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Respiratory Block: Clinical Examination > The Respiratory Examination > Flashcards

Flashcards in The Respiratory Examination Deck (41):
1

The lungs are protected by a cylinder made up of:

- Ribs
- Vertebra
- Diaphragm

2

What does pleural effusion mean?

Accumulation of fluid within the pleural cavity

3

What makes up the Mediastinum?

The heart, trachea, oesophagus and great blood vessels and nerves sit between the lungs and make up a structure called the mediastinum

4

Left lung structure

Apex of the heart points to the left, making the left lung smaller:
- 2 lobes
- separated by the oblique fissure

5

Right Lung Structure

- Both horizontal (upper) and oblique (lower) fissures
- 3 lobes

6

Muscles of respiration are:

1. Diaphragm
2. Intercostal muscles

7

Normal Respiratory Rate

16-25 breaths / minute

8

Tachypnoea is defined as:

Rapid respiratory rate: >25 breaths per minute

9

Bradypnoea is defined as:

Respiratory rate below 8
- a level associated with sedation and adverse prognosis

10

In normal relaxed breathing, what muscles are active?

The diaphragm is the only active muscle, and is active only in inspiration
- expiration is a passive process

11

What is a sign of an increase in the work of breathing?

The use of accessory muscles of inspiration

12

The use of accessory muscles in respiration are a characteristic sign of what condition?

COPD

13

What are the accessory muscles?

- Sternocleidomastoids
- Platysma
- Strap muscles of the neck

14

What does use of the accessory muscles characteristically cause?

Elevation of the shoulders with inspiration - aid respiration by increasing chest expansion

15

Contraction of the abdominal muscles during expiration may occur in:

Patients with obstructed airways

16

What is often seen in patients with severe COPD on inspiration?

In-drawing of the intercostal and supraclavicular spaces - this is due to a delayed increase in lung volume despite the generation of large negative pleural pressures

17

What is a characteristic breathing pattern seen in COPD?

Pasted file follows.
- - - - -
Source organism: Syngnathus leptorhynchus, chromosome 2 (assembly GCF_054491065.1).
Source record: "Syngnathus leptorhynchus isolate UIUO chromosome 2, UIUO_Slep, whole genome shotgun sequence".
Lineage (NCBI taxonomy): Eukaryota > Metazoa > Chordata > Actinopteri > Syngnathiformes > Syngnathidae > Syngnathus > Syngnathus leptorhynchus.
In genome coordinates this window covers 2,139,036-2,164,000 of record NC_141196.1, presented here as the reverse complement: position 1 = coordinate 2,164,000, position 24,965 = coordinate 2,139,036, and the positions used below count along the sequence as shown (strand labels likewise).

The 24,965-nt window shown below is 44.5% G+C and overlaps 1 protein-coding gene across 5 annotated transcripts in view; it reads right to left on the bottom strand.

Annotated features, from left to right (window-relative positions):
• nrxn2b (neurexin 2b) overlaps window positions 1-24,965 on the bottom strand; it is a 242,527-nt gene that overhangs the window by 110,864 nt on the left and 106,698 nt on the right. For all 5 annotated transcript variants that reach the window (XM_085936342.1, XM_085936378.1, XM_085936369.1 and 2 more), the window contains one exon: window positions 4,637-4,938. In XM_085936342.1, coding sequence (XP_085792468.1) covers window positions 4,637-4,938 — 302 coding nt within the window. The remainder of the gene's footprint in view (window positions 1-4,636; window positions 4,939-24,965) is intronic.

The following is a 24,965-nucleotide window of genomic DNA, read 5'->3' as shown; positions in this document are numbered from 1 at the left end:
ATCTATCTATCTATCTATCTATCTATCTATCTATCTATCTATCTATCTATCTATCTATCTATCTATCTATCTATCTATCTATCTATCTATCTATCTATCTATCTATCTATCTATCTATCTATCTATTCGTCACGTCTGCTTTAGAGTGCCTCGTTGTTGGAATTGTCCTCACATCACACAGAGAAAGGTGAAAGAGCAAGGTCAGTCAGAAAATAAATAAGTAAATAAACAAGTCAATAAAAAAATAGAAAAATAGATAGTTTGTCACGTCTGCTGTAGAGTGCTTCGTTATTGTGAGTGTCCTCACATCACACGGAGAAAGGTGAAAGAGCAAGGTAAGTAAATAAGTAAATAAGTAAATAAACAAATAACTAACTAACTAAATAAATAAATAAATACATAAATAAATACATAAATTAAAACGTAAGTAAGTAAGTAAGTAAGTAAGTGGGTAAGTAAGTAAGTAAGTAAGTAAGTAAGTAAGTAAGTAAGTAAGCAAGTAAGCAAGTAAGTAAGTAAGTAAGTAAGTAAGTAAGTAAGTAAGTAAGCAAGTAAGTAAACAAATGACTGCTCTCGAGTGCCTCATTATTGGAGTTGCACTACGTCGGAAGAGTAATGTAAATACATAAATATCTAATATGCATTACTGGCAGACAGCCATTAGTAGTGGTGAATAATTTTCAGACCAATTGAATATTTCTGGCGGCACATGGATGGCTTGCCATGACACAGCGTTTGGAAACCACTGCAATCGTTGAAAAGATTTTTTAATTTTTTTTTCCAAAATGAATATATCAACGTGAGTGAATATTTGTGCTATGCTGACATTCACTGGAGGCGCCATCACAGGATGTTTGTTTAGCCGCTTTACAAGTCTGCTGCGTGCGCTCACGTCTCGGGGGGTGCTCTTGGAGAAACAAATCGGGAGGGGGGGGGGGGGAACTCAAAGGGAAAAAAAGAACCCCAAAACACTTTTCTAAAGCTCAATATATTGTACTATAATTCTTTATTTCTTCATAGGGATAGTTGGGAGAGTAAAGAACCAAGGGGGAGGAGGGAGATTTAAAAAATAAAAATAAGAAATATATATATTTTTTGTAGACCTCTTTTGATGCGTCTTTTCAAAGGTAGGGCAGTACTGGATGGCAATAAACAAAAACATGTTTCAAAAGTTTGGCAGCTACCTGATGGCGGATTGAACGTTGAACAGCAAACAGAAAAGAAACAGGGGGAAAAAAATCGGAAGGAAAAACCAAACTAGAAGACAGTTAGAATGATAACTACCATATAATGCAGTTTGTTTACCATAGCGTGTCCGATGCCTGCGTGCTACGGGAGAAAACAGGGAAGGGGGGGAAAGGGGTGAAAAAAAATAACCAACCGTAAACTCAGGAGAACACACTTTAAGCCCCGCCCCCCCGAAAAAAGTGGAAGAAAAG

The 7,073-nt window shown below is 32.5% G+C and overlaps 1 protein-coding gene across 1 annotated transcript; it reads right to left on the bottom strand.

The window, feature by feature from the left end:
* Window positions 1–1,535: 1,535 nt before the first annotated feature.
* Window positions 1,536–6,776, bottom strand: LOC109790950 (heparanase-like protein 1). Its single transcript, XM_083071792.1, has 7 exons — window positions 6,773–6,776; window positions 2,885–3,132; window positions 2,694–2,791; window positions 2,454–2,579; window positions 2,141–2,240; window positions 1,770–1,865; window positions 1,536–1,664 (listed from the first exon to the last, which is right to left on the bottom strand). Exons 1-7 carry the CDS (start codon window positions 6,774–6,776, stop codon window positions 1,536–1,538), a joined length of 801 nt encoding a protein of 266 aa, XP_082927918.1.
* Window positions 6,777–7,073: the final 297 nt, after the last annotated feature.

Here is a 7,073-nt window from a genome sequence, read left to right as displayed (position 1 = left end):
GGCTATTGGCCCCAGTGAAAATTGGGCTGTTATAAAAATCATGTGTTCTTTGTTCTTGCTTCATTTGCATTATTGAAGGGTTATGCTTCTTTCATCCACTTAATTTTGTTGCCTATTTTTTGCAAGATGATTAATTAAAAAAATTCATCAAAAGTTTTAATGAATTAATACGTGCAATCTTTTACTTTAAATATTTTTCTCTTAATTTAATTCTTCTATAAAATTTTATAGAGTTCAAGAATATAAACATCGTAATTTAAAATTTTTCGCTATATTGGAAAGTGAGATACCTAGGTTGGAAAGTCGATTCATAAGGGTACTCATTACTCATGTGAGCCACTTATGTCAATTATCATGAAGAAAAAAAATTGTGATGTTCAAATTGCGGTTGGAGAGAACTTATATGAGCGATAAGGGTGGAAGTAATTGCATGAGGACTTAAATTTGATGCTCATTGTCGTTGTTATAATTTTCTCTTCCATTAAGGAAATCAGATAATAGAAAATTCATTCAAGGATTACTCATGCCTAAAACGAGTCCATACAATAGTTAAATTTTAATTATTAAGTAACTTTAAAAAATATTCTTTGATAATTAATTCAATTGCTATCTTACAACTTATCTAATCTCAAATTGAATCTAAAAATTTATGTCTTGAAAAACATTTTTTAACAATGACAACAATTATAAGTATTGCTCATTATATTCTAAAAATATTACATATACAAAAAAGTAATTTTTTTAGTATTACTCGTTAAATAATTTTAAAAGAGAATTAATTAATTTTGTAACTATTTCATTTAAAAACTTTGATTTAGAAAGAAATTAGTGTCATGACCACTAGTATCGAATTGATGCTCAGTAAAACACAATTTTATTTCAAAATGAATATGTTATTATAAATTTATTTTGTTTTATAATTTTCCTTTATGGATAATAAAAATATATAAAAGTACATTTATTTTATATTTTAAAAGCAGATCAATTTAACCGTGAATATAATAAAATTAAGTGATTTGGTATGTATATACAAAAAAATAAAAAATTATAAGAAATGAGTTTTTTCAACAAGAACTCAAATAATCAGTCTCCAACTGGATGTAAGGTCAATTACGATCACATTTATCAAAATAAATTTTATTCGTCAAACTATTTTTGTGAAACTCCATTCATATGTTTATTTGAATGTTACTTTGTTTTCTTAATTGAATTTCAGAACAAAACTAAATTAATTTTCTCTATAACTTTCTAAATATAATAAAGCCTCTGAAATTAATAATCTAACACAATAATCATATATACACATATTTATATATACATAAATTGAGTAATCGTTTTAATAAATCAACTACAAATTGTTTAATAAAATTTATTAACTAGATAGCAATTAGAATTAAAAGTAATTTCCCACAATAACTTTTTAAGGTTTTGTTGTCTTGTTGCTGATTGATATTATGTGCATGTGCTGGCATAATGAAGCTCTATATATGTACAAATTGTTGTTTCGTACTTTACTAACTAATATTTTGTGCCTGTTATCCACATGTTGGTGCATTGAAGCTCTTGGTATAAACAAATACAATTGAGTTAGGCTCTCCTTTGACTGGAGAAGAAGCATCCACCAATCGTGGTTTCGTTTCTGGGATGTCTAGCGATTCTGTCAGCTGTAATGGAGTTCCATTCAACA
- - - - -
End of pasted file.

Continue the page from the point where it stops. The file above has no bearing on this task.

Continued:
Pursed-lips breathing

18

Tracheal tug is seen in:

1. COPD
2. Severe asthma - especially in kids

19

What is a tracheal tug?

Increased diaphragmatic movements may cause downward displacement of the trachea during inspiration: tracheal tug

20

What is the benefit of pursed-lips breathing in COPD?

This manoeuvre reduces the patient's breathlessness possibly by providing continuous positive airway pressure and helping to prevent airway collapse during expiration

21

What makes patients with severe COPD feel more comfortable?

Leaning forward with their arms on their knees
- this position compresses the abdomen and pushes the diaphragm upwards partly restoring its normal domed shape and improving effectiveness during inspiration

22

Central cyanosis becomes evident at what point?

When the absolute concentration of deoxygenated Hb is 50g/L of capillary blood

23

Cyanosis is usually obvious when arterial oxygen saturation falls below what point?

Below 90% in a person with normal Hb

24

What are examples of lung diseases serious enough to cause central cyanosis?

- pneumonia
- COPD
- pulmonary embolism

25

Cough character: lack of the usual explosive beginning may indicate what?

Vocal cord paralysis (the bovine cough)

26

Cough character: A muffled, wheezy, ineffective cough suggests what?

Obstructive pulmonary disease

27

Cough character: A very loose, productive cough suggests what?

Excessive bronchial secretions due to:
- chronic bronchitis
- pneumonia
- bronchiectasis

28

Cough character: A barking or croupy cough suggests what?

Suggests a problem with the upper airway:
- the pharynx / larynx or pertussis infection

29

Cough character: What may cause a dry, irritating cough?

Occurs with:
- chest infection
- asthma
- carcinoma of the bronchus
- sometimes with LV failure or interstitial lung disease

30

What causes stridor?

Obstruction of the larynx or trachea:
- foreign body
- tumor
- infection
- inflammation

31

Causes of hoarseness (dysphonia):

- may indicate recurrent laryngeal nerve palsy associated with carcinoma of the lung (usually left sided)
- most common cause = laryngitis or use of inhaled corticosteroids for asthma
- non respiratory: hypothyroidism

32

What is Hypertrophic Pulmonary Osteoarthropathy?

An uncommon but important association with clubbing:
- characterized by the presence of periosteal inflammation at the distal ends of long bones, the wrists, the ankles, the metacarpal and metatarsal bones.
- swelling and tenderness over the wrists and other involved areas

33

Causes of HPO

- primary lung carcinoma
- pleural fibromas

34

What can cause wasting of the small muscles of the hand and weakness of finger abduction?

Compression and infiltration by a peripheral lung tumor of a lower trunk of the T1 nerve

35

What are important cardiac signs of severe asthma?

Tachycardia and pulsus paradoxus

36

Why is tachycardia seen in asthma?

- tachycardia is a common SE of the treatment of asthma with beta-blockers
- and accompanies dyspnoea or hypoxia of any cause

37

Clinical signs of severe CO2 retention

- confusion
- warm peripheries
- bounding pulse

38

A flapping tremor with a 2- to 3- second cycle may occur in what conditions?

In severe CO2 retention (usually due to COPD)
- also seen in liver and renal failure

39

Clinical examination of the nose (nostrils) what could polyps indicate?

Asthma

40

Clinical examination of the nose (nostrils) what could enlarged turbinates indicate?

Various allergic conditions

41

Clinical examination of the nose (nostrils) what could a deviated septum indicate?

Nasal obstruction